Blocks indicating the year

City and county managers in local governments across the United States, along with state governments and other public service organizations, faced yet another challenging year in 2022. At the same time, public service leaders have gained important insights on approaches to workforce management and support while attracting new talent.

Recent research by MissionSquare Research Institute highlights six key strategies and actions that public service employers can take in 2023 to be employers of choice as they look to attract and retain the next generation of state and local government workers.

1. Communicate the Full Value of Benefits

The wages advertised for a position represent only a small portion of the full value of a job’s financial and other benefits. Public service jobs often include more than “traditional” benefits like health insurance, pensions, and deferred compensation. Benefits also can include paid leave, life insurance, flexible scheduling, and student loan or housing assistance, as well as important intangibles like greater job stability in the public sector, which enhances an employee’s ability to save for emergency expenditures and long-term plans.

The data suggest that those working in state and local government do generally know and acknowledge that salary is just one part of the total compensation package—and perhaps not the most compelling benefit employees receive. While 44% of HR managers feel that the wage compensation that they offer their employees is competitive with the labor market, nearly twice as many (85%) believe that the benefits compensation they offer to their employees is competitive with the labor market. However, salary is just one part of the total compensation package. In advertising vacancies, governments will find greater success by quantifying this full value proposition of working in state and local government.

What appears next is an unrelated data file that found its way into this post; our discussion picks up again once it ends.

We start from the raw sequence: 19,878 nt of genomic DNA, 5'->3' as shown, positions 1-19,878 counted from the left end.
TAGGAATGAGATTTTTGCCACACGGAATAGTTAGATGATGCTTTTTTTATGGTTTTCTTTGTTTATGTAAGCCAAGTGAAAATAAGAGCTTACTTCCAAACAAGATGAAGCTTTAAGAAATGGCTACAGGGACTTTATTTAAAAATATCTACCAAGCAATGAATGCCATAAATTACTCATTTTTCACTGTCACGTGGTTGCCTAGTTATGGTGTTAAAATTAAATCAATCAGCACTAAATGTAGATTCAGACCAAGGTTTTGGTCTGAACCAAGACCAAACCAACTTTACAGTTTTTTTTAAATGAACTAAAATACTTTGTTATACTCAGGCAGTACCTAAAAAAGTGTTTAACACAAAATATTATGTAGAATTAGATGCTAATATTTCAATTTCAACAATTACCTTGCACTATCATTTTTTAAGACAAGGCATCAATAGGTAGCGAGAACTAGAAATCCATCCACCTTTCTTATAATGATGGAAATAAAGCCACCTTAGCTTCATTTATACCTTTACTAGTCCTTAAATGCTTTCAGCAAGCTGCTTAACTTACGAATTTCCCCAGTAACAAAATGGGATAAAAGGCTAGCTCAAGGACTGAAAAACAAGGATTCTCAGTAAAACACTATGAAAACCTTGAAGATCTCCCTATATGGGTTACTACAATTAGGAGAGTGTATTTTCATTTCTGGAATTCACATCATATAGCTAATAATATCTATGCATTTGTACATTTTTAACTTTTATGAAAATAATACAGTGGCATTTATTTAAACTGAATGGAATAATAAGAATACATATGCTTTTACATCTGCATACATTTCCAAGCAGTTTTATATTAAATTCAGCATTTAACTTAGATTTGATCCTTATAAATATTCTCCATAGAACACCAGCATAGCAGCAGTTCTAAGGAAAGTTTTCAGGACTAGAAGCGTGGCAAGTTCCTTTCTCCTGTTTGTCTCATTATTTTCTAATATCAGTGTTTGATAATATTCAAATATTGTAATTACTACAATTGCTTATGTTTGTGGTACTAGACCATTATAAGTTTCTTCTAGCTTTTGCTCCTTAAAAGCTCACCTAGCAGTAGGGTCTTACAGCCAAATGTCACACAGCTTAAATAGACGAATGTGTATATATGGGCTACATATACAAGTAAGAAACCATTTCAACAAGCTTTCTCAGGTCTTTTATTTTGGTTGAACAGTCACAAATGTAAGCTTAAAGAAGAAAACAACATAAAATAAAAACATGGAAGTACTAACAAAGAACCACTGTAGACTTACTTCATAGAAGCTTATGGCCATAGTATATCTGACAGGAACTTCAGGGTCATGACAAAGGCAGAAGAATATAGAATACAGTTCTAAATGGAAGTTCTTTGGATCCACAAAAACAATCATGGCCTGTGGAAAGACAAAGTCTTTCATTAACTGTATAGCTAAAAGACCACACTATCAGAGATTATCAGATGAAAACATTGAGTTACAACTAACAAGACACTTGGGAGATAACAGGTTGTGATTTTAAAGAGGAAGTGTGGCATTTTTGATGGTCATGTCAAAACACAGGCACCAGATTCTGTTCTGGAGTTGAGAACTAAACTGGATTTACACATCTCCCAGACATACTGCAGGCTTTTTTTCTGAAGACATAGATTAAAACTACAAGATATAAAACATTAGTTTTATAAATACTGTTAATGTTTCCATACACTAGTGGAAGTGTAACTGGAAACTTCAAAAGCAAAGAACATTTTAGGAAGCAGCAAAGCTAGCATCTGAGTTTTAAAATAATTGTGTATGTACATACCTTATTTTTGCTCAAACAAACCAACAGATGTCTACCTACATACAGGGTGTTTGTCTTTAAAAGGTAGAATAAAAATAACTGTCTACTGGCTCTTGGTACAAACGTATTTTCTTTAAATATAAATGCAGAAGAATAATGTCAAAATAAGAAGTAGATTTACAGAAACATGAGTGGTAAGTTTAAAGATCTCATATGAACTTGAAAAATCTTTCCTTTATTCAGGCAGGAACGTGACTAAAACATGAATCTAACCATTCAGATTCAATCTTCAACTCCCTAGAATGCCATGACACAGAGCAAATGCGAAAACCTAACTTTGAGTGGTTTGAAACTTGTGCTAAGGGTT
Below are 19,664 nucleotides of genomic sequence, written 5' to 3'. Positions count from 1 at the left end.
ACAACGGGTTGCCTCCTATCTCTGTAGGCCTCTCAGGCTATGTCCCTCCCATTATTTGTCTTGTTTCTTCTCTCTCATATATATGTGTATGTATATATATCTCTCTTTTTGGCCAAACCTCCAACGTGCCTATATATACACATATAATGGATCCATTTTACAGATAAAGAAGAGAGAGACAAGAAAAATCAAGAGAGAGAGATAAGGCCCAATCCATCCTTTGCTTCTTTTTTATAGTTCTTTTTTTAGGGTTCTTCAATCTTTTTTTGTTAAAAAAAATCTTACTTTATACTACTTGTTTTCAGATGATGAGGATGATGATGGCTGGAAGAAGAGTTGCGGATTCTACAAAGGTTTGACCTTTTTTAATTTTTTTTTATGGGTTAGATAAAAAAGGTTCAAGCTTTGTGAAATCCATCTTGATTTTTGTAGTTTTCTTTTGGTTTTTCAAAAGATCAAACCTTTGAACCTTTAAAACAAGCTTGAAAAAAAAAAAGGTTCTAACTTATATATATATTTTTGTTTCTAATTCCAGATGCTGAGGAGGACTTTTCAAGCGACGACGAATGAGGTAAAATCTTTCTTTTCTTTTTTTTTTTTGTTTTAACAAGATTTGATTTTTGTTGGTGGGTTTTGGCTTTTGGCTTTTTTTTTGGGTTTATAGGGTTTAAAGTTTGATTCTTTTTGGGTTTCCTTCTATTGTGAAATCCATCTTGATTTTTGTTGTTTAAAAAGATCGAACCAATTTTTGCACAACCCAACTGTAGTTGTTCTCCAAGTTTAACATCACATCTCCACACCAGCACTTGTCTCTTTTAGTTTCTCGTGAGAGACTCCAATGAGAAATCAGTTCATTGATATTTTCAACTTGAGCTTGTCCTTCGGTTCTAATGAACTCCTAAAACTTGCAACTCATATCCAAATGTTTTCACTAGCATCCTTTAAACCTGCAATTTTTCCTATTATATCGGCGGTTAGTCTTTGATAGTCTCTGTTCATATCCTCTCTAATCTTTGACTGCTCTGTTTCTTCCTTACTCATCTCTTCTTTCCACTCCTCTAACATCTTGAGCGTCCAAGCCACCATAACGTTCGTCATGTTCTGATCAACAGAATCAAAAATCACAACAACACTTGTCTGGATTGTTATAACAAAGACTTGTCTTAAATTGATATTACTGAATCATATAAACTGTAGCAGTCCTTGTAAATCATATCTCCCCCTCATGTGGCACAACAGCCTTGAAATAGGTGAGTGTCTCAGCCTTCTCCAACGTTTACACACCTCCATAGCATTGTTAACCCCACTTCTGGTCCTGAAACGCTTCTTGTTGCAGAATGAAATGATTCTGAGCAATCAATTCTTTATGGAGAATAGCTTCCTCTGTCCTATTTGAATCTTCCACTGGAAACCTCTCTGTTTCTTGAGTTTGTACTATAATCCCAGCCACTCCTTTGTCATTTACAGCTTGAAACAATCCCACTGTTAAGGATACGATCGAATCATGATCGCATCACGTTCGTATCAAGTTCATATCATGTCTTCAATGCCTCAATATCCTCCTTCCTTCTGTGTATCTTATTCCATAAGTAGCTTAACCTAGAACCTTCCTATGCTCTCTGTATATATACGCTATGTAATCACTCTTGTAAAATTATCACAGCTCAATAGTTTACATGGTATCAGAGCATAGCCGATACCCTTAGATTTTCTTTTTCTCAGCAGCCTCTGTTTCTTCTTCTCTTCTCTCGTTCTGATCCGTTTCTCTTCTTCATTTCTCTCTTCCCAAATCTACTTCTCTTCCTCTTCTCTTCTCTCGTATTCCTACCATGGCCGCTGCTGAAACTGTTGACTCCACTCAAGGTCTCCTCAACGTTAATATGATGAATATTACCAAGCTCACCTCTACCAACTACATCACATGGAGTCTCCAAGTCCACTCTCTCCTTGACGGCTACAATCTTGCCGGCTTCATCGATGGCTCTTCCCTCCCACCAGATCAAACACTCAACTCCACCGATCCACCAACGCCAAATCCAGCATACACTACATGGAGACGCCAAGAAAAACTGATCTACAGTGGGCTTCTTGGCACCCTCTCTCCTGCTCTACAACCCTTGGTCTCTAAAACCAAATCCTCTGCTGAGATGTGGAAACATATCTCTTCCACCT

2. Customize Recruitment Appeals

Diversity, equity, and inclusion (DEI) programs are important to many jurisdictions’ recruitment and retention efforts. But just expanding recruitment outreach to include a nearby historically black college or university (HBCU), for example, does not mean there’s a truly customized DEI effort. Rather, each position’s recruitment plan may include new audiences, active partnerships with outside agencies (e.g., colleges, school districts, job training programs, neighborhood or civic associations, specialized media, and private sector groups). It also may include outreach that communicates in ways that best resonate with each of these audiences, like trading bureaucratic descriptions for mission-focused appeals and plain text.

Employers also may benefit by tailoring campaigns to appeal to candidates with different benefit focuses depending on their life stages or economic circumstances. In 2023, MissionSquare Research Institute will be conducting a survey with younger workers (those under the age of 35) to better understand the career and financial issues that are most important to younger public sector workers. Addressing their specific concerns, needs, and preferences can help employers better tailor their recruitment efforts to this next generation of state and local government workers.